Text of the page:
Deformity of foot & toes

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Deformity of the foot and toes can develop over time due to wear and tear, ill-fitting shoes or poor foot care. The feet joints can also be one of the first places to show signs of serious diseases like gout, which is a form of arthritis.

Your feet have 26 bones, 33 joints, 42 muscles and multiple ligaments and tendons. They carry hundreds of tones of force every day and the stress of carrying your body weight can make them particularly prone to injury and deformity. Deformed feet can be painful and may interfere with day-to-day activities such as walking.

Causes of foot and toe deformity

There can be a number of different causes of foot and toe deformity. Some of the most common include:

  • Hammertoes – this is where the second, third or fourth toe is bent in the middle or crossed or sticks out at an odd angle. Hammertoes may develop as a result of wearing ill-fitting footwear. The condition can be painful and the toes may develop calluses and corns.
  • Bunions – this is a crooked big toe joint. The joint sticks out at the base of the toe, forcing the big toe to turn inwards. Bunions can be hereditary and may also be due to trauma or arthritis. Wearing narrow shoes can also be a contributory factor.
  • Heel spurs – these are pieces of bone that develop at the base of the heel bone. They are common in people with plantar fasciitis. They are not painful in themselves although the inflammation and irritation of plantar fasciitis may cause pain.
  • Claw/mallet toes – claw toes cause the toes to curl up where the toe meets the foot and downwards from the middle to the end of the joint. The condition can be caused by nerve damage due to diabetes or other health conditions. It can also be due to wearing shoes that are too tight. Mallet toes cause the last joint of the toe to bulge. The condition normally affects the second toe and a corn often develops near the toenail. It is normally the result of arthritis or injury to the toe.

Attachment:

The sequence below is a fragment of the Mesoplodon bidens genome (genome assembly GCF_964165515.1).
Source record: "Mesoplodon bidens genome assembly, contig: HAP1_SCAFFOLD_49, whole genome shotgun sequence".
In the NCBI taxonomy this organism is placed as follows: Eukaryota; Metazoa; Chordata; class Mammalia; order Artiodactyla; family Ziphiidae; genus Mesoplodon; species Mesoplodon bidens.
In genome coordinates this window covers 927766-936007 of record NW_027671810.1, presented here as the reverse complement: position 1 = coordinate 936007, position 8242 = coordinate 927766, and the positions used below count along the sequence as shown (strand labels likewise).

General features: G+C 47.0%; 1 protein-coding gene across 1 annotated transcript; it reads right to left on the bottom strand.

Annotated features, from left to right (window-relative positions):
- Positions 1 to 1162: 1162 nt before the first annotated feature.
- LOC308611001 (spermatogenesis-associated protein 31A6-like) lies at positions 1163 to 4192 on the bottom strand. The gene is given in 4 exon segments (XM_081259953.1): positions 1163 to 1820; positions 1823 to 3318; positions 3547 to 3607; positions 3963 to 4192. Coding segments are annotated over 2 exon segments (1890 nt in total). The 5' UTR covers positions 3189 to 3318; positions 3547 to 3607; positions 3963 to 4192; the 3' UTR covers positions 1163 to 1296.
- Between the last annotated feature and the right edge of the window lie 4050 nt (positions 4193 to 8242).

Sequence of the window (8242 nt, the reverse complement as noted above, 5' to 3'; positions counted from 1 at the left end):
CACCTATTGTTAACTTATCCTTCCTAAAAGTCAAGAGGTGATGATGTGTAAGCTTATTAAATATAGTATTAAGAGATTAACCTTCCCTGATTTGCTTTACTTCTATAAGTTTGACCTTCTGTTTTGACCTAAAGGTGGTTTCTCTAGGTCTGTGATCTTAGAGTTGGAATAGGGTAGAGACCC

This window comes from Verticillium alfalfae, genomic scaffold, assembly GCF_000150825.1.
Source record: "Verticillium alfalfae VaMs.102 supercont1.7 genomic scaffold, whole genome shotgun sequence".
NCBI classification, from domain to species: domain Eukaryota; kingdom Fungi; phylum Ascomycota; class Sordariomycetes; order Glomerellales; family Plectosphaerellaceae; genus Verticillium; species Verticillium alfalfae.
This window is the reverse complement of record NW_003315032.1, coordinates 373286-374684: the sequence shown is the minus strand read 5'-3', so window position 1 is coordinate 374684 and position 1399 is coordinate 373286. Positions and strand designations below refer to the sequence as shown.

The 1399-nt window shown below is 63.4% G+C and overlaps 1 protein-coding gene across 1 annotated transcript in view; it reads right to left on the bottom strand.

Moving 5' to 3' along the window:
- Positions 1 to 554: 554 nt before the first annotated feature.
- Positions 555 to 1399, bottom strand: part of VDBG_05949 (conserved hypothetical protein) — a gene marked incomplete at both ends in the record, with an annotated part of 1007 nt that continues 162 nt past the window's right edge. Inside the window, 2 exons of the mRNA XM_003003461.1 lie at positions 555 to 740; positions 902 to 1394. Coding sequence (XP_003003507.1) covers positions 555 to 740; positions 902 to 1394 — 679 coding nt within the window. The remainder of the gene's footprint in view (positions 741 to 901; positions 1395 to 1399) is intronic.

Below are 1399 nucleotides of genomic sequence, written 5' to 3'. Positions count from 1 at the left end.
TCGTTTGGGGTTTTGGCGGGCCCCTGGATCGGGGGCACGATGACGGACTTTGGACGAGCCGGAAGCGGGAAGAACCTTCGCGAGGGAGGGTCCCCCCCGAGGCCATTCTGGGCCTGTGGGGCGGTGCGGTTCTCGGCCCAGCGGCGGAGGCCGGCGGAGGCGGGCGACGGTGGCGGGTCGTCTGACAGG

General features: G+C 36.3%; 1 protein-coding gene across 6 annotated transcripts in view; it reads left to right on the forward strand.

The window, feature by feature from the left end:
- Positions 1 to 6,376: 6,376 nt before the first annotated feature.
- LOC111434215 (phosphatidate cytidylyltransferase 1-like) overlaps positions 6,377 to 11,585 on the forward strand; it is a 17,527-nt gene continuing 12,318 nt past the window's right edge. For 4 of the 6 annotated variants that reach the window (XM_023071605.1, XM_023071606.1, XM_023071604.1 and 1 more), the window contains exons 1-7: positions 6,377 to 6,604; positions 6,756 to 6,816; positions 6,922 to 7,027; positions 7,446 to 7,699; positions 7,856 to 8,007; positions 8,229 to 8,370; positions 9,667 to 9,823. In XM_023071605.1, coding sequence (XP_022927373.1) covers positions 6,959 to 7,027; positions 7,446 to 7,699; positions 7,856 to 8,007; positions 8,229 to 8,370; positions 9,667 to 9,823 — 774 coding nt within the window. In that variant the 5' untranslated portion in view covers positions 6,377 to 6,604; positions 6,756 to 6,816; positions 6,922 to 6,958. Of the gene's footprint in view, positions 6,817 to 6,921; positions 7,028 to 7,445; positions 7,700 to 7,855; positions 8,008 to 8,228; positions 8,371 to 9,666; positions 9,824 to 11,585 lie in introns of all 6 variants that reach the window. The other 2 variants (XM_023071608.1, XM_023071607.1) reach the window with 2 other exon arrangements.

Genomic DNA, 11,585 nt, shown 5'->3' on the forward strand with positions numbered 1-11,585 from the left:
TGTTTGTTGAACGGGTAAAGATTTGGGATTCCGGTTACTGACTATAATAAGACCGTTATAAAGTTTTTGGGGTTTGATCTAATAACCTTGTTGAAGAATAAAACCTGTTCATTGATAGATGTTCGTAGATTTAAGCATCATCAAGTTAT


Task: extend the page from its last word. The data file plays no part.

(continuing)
• Gout – this is a form of arthritis that often occurs in the big toe joint initially. The condition causes a build-up of uric acid in the joint tissues and joint fluid. Gout causes the big toe joint to become red, swollen and very painful. It can be exacerbated by diet, particularly red meat and alcohol.

Symptoms of foot and toe deformity

Deformed feet and toes can cause pain and discomfort and may make it difficult to carry out day-to-day activities. Specific symptoms linked to particular conditions are described above. In general, typical symptoms include: obvious abnormalities and deformity, pain, swelling and callusing.

Diagnosis of foot and toe deformity

Most types of foot and toe deformity are diagnosed using a physical examination. In some cases, you may be offered other diagnostic tests.

For example, if you are suspected of having gout you may be given a joint fluid test, where fluid is extracted from the affected joint and examined under microscope for evidence of urate crystals. X-rays, ultrasound or CT scans may be used to confirm a diagnosis or rule out other conditions.

Treatment of foot and toe deformity

Treatments vary depending on the condition and its severity. Treatments for some of the common conditions include:

  • Hammertoes – In the early stages you may be able to correct the problem using footpads or inserts. You should avoid wearing shoes that press on your toes. Once the toes are fixed in a bent position you may need surgery. This normally involves removing a small piece of bone to realign the toe joint.
  • Bunions – may be treated initially by wearing more comfortable footwear or taking painkilling medication. More severe cases may require surgery.
  • Heel spurs – that are not causing pain may not require treatment, although the plantar fasciitis that often causes them will need to be treated.
  • Gout – avoiding certain foods can help to prevent an attack and it is important to stay well-hydrated. Ice can help to reduce the swelling and heat of gout. Anti-inflammatories can help to relieve pain and swelling and you may be offered an injection of corticosteroids into the joint. You may also be given medication to help reduce levels of uric acid in your body.


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